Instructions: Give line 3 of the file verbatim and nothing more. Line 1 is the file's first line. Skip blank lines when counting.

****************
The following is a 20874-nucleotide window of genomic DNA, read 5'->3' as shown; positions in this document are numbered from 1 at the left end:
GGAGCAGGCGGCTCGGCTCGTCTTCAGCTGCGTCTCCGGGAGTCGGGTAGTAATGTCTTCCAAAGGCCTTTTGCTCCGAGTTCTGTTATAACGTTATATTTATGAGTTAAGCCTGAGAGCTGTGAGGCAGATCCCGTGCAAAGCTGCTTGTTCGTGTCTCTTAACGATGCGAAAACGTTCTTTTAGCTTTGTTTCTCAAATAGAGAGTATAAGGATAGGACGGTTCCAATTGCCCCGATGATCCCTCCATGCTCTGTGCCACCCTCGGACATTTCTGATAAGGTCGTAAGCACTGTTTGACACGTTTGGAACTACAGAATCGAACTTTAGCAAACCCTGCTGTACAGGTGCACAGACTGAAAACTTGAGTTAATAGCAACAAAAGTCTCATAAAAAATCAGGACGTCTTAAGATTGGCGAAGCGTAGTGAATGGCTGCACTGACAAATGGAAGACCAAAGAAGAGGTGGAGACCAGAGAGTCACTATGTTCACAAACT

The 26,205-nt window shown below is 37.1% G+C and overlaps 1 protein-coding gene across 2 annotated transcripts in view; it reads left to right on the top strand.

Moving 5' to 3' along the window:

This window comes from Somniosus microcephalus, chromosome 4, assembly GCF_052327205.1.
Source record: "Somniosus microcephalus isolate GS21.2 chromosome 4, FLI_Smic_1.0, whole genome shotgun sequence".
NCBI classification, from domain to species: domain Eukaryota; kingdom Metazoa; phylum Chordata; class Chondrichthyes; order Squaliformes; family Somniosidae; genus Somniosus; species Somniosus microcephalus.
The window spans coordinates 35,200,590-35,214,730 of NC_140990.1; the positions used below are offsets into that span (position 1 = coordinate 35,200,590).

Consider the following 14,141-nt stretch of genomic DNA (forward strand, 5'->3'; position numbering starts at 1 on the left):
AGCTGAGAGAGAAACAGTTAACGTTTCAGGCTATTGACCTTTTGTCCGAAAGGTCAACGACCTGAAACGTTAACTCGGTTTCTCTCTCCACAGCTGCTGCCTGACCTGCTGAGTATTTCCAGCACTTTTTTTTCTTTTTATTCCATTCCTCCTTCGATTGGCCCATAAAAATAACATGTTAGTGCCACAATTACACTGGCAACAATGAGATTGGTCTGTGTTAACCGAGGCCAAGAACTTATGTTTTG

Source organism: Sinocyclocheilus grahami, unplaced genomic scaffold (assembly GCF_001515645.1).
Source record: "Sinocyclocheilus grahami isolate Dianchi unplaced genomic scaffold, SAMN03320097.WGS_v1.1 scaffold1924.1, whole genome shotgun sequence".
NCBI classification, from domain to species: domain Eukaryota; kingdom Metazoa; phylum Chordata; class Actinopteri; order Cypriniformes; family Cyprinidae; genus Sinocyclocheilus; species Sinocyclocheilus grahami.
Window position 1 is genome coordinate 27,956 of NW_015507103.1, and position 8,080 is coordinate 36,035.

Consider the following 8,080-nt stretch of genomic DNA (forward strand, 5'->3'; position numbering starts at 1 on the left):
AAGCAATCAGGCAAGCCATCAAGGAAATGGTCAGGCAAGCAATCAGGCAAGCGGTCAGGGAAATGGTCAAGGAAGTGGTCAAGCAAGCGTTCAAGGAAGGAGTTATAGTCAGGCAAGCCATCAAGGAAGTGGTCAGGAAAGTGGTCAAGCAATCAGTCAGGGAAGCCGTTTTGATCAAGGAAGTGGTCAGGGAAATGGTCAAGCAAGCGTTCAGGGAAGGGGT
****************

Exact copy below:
The 26,205-nt window shown below is 37.1% G+C and overlaps 1 protein-coding gene across 2 annotated transcripts in view; it reads left to right on the top strand.